Sabrina’s Book Corner: Twisted

http://amzn.to/2kRdoXf
http://amzn.to/2kRdoXf

Hello readers, and welcome back to Sabrina’s Book Corner. This week we are going to be discussing Spelled by Betsy Schow.

Spelled, like so many recent books, is a new twist on an old tale. Everyone knows the story of Dorothy and the Wizard of Oz, but the Dorothy found in Spelled has never known Kansas. Schow takes the well-known story and twists it into something we’ve never seen before. This concept is very popular in the YA genre at the moment, and Schow weaves her magic (pun intended) extremely well in her retelling of The Wizard of Oz.

Dorthea (or Dot to her friends) has everything she wants out of life — except for the ability to leave home. Sure, being the Emerald Princess has its perks, including extravagant ball gowns made by Glenda, but along with the royal title comes the royal curse. The curse states that one day a girl from the Emerald line will turn evil and leave Emerald to burn. Dot might not be the cursed Emerald, but she’ll never leave the castle just to be on the safe side. However, this is a problem for Dot, because all she wants is freedom.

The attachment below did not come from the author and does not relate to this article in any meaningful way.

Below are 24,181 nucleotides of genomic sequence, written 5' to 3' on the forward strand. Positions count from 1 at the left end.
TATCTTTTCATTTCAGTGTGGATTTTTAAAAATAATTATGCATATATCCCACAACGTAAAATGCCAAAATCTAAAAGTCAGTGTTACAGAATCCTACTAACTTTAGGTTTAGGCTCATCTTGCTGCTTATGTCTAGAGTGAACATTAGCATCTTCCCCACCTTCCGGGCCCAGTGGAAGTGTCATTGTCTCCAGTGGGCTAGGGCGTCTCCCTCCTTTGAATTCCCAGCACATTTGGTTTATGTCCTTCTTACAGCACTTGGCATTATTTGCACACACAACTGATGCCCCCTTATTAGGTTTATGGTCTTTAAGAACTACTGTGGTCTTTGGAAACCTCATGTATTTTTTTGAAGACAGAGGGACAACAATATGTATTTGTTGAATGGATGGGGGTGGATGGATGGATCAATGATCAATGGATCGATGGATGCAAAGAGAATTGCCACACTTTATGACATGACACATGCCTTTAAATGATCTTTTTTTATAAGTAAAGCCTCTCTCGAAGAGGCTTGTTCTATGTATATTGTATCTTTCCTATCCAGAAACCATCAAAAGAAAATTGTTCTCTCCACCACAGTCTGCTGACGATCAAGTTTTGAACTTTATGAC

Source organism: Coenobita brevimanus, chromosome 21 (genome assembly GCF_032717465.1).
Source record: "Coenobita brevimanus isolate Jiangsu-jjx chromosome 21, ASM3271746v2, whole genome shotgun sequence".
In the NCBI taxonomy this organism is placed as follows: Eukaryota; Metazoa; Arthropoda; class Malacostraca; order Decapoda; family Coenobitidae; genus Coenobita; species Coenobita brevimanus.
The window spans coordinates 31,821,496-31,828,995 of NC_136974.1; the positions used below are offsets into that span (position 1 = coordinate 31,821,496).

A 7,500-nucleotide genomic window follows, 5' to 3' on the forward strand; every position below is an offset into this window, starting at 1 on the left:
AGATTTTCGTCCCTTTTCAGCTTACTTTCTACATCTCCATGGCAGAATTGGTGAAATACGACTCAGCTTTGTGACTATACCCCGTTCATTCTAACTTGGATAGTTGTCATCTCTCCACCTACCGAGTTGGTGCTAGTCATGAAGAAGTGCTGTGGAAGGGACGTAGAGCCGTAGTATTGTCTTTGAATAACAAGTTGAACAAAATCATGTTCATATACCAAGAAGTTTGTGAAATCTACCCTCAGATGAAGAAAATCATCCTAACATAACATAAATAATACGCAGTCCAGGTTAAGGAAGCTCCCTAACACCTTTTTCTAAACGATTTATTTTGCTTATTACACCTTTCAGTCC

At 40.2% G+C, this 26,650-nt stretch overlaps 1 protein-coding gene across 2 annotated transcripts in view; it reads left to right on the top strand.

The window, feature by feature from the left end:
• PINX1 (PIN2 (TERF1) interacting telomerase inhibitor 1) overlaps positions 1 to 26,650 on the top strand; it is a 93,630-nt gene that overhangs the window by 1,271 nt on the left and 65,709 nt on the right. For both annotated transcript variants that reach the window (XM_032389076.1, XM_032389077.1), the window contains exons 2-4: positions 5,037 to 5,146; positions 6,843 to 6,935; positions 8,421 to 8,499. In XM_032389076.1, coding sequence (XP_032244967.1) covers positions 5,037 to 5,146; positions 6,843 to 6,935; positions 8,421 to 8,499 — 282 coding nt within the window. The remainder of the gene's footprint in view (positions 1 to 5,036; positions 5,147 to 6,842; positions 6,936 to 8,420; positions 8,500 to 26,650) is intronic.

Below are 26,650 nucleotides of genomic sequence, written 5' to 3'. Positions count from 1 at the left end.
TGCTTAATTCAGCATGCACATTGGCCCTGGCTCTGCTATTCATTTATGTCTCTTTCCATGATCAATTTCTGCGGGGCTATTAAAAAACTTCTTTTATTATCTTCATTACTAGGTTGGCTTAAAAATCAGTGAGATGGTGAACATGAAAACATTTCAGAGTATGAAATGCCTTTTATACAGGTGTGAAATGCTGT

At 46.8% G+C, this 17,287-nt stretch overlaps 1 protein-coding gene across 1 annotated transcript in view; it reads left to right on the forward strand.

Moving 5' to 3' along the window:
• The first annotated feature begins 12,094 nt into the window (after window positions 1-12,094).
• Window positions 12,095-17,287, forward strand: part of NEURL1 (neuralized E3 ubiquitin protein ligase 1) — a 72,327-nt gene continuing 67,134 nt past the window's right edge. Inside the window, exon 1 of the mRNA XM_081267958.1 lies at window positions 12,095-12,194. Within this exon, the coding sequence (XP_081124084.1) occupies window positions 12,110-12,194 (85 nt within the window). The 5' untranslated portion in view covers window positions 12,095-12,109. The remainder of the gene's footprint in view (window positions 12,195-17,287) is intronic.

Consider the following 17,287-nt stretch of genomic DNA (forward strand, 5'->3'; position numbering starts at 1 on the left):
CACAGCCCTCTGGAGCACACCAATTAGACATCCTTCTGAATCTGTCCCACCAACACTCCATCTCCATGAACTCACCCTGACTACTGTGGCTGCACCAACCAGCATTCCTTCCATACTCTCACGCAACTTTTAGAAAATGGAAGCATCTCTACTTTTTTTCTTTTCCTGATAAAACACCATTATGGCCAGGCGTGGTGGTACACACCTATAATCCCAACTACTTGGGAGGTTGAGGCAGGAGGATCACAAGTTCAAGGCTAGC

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“Four Points and a Necklace” by Sharon Houk

Sharon Houk
Sharon Houk

An introductory note on the story “Four Points and a Necklace” by Sharon Houk

For me, the genre of flash fiction is a delicious combination of poetry and storytelling. In China, this type of miniature story is called “smoke long,” meaning you can read it in the same amount of time it takes to smoke a cigarette. You can’t waste time. Every word counts. It reaches beyond itself.

“Four Points and a Necklace” was inspired by an x-ray. I was told to get dressed after four injections were fluoroscopically guided into my neck vertebrae, but instead I snapped a photo of the image remaining on the monitor. My neck: with four points and a necklace. Inspiration can come from anywhere: a picture, a phrase, a hat. Frankly, I have about five lifetimes of inspiration already backlogged. I’m never at a loss when I need a catalyst for writing.

The image that inspired "Four Points and a Necklace"
The image that inspired “Four Points and a Necklace”

The thing that tips inspiration into an actual piece of writing is some problem. I never write just to write. I write to solve problems. I write to understand something that is, for me, just beyond language. I mix fiction and experience and comedy and I don’t stop until I’ve said, “That’s it!” That was the thing. That thing. And sometimes other people find it entertaining, too, and all in the time it takes them to smoke a cigarette.

Sharon Houk is Adjunct Faculty in the department of Math & Computer Science.

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